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an elective operation instead of an emergency opera with the toxemic conditions, after we begin to get tion.
albumen and casts in the prine, the worse it is for
that mother. If we know that a woman has had DR. SOMERS: I want to thank the gentlemen for
albumen and casts only a week or ten days, we are their criticisms; they are just, all of them. Of course
pretty safe; but if she has had them for weeks, or this report covers a much larger number of cesarean
possibly months, we are absolutely unsafe in doing a sections than twelve cases. As a matter of fact there
cesarian section. are probably more than a dozen cesareans on justominor flat pelvises with previous disastrous results included under one head; in all twenty-five or thirty; THE TREATMENT OF PNEUMONIA and the only disastrous results came from defective
N. H. D. COX, M. D., Arlington, Md. kidney conditions, from which the women died two months later. That is simply my personal experience The selection of a rational treatment presents extending over a period of ten or a dozen years.
a problem that deeply concerns a physician who My experience in these cases that Dr. Dorsey
is called to treat a case of pneumonia. Not until speaks of, pelvic posterior rotation, is that it is too late to do a cesarean section: you had better do a recently have I found a remedial agent that fully craniotomy to begin with. After the head has gone meets the requirements of a successful treatment into the pelvis and fails to rotate, it is a disastrous for this disease. I refer specifically to pneumonia condition as far as the baby is concerned, we will
phylacogen. admit right off. But that woman doubtless has been tired out by hours of labor; has been examined nu My first success in the application of phylamerous times, unless it is one of your own cases; and cogen therapy was in the treatment of a very the chances for that woman, or for the child, with stubborn case of rheumatism in an elderly lady cesarean section at that time, are bad, in my judg
who had received other antirheumatic treatments ment.
There is no way in the world that the average and obtained but little or no benefit. After adprimipara can be delivered so safely and so easily, ministering several doses of rheumatism phylaboth for herself and for her child, as by cesarean cogen she was at least temporarily relieved of the section, but you have to select your cases.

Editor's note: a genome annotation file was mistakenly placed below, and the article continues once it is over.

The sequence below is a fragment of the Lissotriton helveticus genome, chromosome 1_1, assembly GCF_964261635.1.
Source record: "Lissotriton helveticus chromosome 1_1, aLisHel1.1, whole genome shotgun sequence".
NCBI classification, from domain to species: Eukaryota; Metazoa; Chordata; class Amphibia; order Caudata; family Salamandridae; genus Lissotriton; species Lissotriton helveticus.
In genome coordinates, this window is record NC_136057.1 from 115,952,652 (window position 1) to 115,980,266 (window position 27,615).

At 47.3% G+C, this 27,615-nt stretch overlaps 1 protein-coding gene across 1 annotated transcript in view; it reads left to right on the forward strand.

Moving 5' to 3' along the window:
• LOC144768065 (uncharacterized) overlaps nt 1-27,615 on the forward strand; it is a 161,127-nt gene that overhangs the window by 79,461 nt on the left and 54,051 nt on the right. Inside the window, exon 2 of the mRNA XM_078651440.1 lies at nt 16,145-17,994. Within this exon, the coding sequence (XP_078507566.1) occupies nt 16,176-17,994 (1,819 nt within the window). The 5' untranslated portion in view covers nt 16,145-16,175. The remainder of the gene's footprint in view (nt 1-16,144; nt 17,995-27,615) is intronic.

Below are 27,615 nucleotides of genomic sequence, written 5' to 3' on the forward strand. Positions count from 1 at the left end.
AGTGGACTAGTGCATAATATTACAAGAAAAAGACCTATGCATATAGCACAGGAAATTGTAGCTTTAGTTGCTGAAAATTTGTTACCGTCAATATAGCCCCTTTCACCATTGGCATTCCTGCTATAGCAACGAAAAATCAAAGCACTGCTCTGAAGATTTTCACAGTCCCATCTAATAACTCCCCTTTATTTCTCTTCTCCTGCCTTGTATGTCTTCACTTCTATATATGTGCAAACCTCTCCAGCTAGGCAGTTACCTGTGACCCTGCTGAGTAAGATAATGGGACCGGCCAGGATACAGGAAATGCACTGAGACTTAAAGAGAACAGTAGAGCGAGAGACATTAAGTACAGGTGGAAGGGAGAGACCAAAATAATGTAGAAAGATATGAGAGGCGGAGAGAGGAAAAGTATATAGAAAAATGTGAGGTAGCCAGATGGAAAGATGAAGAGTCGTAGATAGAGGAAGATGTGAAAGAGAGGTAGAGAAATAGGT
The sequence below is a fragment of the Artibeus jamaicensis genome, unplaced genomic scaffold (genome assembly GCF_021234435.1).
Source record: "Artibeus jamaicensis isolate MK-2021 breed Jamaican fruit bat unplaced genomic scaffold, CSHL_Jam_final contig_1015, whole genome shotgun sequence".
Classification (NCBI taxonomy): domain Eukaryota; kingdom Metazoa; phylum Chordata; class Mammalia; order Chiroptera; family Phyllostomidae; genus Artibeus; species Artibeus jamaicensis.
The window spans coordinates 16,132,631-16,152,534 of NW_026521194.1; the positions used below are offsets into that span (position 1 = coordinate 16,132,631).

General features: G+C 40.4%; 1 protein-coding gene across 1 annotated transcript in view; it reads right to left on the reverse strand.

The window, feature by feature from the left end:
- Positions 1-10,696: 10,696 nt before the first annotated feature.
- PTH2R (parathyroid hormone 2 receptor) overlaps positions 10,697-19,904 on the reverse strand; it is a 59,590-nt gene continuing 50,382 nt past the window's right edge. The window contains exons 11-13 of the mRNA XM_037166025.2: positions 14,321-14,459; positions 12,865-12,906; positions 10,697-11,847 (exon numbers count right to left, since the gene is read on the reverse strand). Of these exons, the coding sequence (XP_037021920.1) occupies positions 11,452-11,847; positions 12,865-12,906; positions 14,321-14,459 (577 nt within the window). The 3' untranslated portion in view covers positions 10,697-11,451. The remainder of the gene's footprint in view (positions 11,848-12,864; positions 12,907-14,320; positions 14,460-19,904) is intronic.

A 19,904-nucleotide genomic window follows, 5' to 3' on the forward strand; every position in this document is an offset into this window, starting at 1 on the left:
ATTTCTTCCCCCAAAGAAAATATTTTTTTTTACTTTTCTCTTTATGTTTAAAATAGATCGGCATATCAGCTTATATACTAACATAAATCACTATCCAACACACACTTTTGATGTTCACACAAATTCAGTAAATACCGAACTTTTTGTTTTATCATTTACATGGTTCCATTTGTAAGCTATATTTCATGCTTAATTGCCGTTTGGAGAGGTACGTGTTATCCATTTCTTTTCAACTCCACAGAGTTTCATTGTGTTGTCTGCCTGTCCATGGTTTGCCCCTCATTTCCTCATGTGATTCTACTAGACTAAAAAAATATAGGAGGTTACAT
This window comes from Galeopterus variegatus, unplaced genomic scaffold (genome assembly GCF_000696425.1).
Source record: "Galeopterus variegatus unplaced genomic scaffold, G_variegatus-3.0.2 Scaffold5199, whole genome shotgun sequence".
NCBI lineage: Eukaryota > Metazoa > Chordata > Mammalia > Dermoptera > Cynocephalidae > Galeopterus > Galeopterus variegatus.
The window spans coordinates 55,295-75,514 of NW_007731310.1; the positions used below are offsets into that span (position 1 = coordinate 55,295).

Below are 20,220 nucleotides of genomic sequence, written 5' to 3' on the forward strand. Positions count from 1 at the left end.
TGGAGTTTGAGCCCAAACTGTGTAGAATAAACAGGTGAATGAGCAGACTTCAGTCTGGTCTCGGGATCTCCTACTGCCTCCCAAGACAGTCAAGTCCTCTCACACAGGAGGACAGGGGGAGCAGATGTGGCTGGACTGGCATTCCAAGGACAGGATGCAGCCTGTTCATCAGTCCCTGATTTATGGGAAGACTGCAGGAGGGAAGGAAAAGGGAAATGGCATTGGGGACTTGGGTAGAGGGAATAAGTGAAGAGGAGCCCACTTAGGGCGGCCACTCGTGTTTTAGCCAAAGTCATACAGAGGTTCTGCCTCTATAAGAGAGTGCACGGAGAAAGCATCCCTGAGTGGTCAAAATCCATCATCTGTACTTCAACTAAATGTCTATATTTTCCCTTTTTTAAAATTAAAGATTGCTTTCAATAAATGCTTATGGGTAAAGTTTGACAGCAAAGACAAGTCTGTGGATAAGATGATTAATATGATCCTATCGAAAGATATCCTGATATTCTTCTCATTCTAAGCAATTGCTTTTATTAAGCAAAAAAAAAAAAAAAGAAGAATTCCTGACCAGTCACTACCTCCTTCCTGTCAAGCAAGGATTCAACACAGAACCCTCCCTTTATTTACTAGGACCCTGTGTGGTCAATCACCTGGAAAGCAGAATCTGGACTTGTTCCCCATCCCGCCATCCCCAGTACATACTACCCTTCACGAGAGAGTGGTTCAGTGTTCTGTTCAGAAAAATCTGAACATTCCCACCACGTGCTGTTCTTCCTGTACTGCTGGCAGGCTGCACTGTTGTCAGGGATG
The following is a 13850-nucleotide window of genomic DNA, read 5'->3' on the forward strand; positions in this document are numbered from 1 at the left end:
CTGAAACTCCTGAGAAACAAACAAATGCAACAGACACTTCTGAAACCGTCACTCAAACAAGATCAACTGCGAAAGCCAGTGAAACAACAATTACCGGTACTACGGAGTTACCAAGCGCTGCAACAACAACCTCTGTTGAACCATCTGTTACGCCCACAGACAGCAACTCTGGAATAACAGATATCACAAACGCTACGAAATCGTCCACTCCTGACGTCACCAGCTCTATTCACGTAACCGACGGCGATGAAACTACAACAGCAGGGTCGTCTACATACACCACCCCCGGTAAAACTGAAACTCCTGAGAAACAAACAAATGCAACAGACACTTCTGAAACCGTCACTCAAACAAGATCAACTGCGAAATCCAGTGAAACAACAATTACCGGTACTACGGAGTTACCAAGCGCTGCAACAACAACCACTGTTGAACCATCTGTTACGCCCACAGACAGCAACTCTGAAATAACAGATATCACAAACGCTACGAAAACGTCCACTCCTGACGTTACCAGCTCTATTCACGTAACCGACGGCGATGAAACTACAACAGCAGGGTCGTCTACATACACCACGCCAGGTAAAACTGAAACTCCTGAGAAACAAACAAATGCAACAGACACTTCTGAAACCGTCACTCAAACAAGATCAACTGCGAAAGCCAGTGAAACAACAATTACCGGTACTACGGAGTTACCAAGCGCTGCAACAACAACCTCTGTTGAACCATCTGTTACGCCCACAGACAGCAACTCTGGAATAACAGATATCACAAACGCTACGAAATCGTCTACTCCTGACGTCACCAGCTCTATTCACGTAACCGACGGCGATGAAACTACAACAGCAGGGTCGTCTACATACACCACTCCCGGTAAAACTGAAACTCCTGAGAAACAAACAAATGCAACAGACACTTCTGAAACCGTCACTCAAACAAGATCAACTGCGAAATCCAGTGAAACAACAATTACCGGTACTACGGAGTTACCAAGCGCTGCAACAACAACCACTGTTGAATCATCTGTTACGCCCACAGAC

rheumatism. After this the patient passed from I no longer examine my pregnancy cases by the vagina. You can tell when you come to labor; and
under my observation for more than three years. I don't examine half of them when they get into I recently met a relative of this patient who inlabor. If I absolutely want to know about the condi- formed me that there had been no return of the tion of that cervix I don't know any way to tell ex
rheumatic condition. While this is but a single
rheumatic condition While this is host o sinal cept by a vaginal examination, but I make just as few as possible.
case, the results were so very much in evidence I will admit that the criticism of Dr. Brockman in that I decided to give the phylacogens a further regard to my cesarean section in a placente previa, trial. in which I packed the cervix, is just as a rule, and
My next case was that of a boy about three yet to explain: I am but a few years younger than my friend over here, and I haven't any kith or kin of years of age who developed bronchial pneumonia. my own. About ten years ago I conceived the idea The remedies usually applied in such cases failed of training a boy to take my business and to succeed to reduce the temperature or influence favorably me; so I took a man who had taken a full university
the progress of the pneumonic condition. The pacourse of six years, and taken a year in a hospital as an interne. I trained him the best I knew how for
tient was then given a few doses, at three day three or four years; then sent him down to New York intervals, of catarrhal vaccine combined, Parke, and had him put in eight months as house surgeon Davis & Company. As this vaccine did not seem of the New York Lying-In; and he has been back to produce a prompt effect upon the temperature, working with me about two years. Now I am not the obstetrician any longer; he is the obstetrician. He
I began the administration, on the days interis a trained obstetrician from the word go-an Iowa vening, 12 c.c. pneumonia phylacogen, repeating boy. too. Now, then, I knew in advance that this the dose every twelve hours. Following each of little woman was absolutely clean; I knew we ought these doses there was a marked favorable effect to empty that uterus after she had bled about twenty on,
upon the temperature and general condition of ounces. When I pack the cervix I always use iodoform gauze, and only allow it to remain twenty-four